A/B testing is meant to be quick, relatively inexpensive and measurable, but often marketers find that it is anything but. In interviews conducted by WEVO, digital marketers identified the A/B testing mistakes they’ve seen within the industry, and why these workarounds should be avoided, even though they do produce some short-term benefits.
So, why are these workarounds needed in the first place? It all comes down to reducing the time and resources it takes to get results. Marketers interviewed identified three pain points in the A/B testing process that the resulting workarounds try to address:
Brand and legal reviews - Reviews of new test designs can significantly slow down the testing process, leaving many marketers seeking ways to skip this step.
Coding and development - Engineering resources can be hard to come by, or it can be difficult to prioritize marketing tests over other business needs.
Reaching significance - Once launched, it can take several weeks to months for tests to achieve statistical significance. Not all tests result in significant improvement, and some will actually result in lower conversion.
For all of the reasons listed above, new design tests require a lot of effort: from marketing and brand approvals to legal and copy approvals to full page development and testing. All without any sense of how well (or badly) that test might do in market.
As marketers look to overcome some of these challenges, the following common workarounds emerge:
1. Testing Small
The most common workaround identified is the small test. Many marketers run a series of smaller tests of details like button colors, small copy edits, and single image changes instead of focusing on larger, high-impact changes. In fact, our research found that 90% of A/B tests can be characterized as small and more detail-focused.
Smaller tests are more likely to show exactly what changes contributed to any conversion lift or decline, which can inform future testing. These smaller changes often bypass the hurdles of brand and legal approvals, reducing the time to test. Thanks to enhanced functionality of testing tools like Optimizely and Google Optimize, these smaller tests often require no development resources, and can be created by the marketers themselves. We have found that these changes often result in positive results, although most frequently with small increases in conversion +/- 1%.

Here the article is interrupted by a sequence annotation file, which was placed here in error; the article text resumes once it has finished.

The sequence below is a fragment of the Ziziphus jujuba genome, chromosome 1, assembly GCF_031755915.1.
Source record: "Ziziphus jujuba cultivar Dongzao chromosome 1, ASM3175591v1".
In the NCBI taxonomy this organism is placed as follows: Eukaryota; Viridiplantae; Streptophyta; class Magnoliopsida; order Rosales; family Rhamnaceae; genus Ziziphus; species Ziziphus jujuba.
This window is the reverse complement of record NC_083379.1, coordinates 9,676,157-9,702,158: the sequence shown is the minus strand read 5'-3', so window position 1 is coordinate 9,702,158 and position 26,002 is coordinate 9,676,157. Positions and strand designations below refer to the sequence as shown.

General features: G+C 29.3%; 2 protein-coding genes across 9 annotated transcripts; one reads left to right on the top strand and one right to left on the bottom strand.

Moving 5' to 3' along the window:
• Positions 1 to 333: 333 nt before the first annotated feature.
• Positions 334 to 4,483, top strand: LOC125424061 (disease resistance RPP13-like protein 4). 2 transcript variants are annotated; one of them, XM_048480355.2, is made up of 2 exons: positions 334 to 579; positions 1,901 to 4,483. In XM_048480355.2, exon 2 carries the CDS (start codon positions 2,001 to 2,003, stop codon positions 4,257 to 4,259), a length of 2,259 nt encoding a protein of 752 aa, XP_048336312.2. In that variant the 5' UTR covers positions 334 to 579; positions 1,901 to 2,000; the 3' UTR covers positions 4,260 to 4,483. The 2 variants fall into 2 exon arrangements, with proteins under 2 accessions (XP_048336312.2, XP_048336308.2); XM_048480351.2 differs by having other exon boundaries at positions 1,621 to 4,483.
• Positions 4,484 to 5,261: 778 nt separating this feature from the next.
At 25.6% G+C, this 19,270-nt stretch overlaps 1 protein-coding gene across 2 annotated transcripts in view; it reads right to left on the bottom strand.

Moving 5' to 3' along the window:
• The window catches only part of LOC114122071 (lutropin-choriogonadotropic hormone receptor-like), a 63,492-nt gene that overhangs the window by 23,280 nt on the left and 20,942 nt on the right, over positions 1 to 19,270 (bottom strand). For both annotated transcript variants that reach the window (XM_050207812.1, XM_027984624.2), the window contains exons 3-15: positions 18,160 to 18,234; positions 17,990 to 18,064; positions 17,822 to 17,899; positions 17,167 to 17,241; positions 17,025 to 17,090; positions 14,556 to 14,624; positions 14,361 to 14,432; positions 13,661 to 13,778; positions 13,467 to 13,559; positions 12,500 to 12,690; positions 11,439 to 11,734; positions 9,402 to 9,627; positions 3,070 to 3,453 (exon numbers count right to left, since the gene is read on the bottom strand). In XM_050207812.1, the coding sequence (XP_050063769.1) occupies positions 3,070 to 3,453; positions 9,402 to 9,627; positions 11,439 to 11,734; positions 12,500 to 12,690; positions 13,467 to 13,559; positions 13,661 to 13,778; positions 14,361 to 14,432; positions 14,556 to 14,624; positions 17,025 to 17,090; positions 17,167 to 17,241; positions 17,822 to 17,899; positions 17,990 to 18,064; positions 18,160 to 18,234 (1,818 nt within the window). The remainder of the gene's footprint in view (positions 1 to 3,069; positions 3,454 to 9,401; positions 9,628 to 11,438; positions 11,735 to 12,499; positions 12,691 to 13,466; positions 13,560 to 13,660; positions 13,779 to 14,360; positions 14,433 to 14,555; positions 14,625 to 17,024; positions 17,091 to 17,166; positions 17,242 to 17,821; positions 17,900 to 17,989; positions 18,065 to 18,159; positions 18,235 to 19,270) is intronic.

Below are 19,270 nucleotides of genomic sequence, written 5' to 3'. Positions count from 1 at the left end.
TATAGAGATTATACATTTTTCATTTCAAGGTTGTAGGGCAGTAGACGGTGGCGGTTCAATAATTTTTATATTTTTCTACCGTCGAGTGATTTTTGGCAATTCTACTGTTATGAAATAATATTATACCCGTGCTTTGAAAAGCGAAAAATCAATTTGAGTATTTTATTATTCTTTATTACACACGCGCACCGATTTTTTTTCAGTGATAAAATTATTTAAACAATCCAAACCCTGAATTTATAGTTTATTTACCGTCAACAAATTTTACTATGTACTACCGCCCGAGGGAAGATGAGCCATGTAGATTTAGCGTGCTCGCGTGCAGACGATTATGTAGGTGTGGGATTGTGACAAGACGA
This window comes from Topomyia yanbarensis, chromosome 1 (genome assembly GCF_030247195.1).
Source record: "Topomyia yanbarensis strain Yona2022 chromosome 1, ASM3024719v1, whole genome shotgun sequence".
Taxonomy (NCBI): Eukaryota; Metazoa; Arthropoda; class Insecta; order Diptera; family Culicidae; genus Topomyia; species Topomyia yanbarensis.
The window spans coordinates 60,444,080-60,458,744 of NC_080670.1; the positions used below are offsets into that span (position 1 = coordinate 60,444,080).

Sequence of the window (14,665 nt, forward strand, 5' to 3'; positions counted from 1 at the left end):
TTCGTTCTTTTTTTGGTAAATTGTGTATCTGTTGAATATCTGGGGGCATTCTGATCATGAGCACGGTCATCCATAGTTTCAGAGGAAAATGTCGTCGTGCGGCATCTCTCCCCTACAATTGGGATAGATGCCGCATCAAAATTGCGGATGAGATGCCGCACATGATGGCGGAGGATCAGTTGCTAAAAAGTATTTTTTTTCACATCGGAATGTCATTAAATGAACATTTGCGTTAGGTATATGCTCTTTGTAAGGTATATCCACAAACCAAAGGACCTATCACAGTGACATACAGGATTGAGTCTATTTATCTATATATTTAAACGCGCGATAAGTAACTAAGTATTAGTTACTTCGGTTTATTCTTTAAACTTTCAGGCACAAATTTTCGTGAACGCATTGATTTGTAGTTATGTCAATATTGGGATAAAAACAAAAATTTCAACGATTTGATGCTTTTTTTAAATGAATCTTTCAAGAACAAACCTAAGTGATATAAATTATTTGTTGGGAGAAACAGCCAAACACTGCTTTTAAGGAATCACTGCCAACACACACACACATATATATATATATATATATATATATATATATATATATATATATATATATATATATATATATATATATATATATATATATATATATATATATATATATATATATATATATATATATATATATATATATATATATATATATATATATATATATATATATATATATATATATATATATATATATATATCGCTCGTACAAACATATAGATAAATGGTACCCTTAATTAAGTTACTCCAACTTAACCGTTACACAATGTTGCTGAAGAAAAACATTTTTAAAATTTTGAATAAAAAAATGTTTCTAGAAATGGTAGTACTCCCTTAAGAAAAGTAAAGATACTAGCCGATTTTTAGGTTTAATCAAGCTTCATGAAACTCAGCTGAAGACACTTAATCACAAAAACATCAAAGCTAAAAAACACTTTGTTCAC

Incremental tests, incremental results. While there are benefits to continuous small improvements, companies may not achieve their desired conversion improvements any time soon, if at all. Bigger design tests may have bigger failure rates, but are more likely to significantly increase conversion when they work. Those interviewed reported that their larger tests often results in 10-20% increases in conversion.
2. Relying on the Brainstorm
The most common source of new ideas for landing pages is the internal brainstorm, according to those surveyed. Sometimes behavioral data and analytics are leveraged for these brainstorms, but often they relied only on best practices and brand guidelines, and required many assumptions.
Digital marketers can review behavioral data, recommend and implement changes that reflect what they think will generate improvements, and in fact, they often do result in incremental changes.
One of the biggest challenges that marketers face is understanding why visitors do or don’t do what they want on their landing page. While behavioral data is very useful, it doesn’t answer the “why”, and therefore internal brainstorms lack the necessary insight that could direct the highest impact modifications to their website.
3. Enlisting Agencies for Website Overhaul
While it’s more of a leap than a workaround, some marketers report saving all of their larger testing for full website redesigns or external agency designs. Once these designs are selected, the organization is often committed to them.
It’s refreshing to start anew. Complete website overhauls and new agency designs generally come with major changes in layout, navigation and design. The redesigns are often based on user feedback and review, whether conducted via focus groups or relying on past performance.
New full redesigns require commitment to the design and architecture before A/B testing. To exacerbate the problem, while agencies generally create 2-3 new designs for their clients, the client must serve as a proxy for their visitors and assume which designs will convert the highest.
So, let’s say we want to combat some of the A/B testing pain points, but don’t want to lean on these workarounds. Here are three solutions that can help marketers achieve their full conversion potential:
More “big” tests, more often
Get real audience insight to inform new designs
Test new, agency-created pages before coding and pushing live
Luckily, the WEVO solution address all of these. With WEVO, marketers can test new design ideas before committing them to their website. Test designs are submitted to our A/B test simulator, which provides conversion estimates, audience insight and sentiment analysis. Armed with this information, marketers can then gain faster, more confident approval of designs, and A/B test fewer versions with more informed hypotheses.
Interested in learning more about WEVO? Grab 15 minutes on our calendar.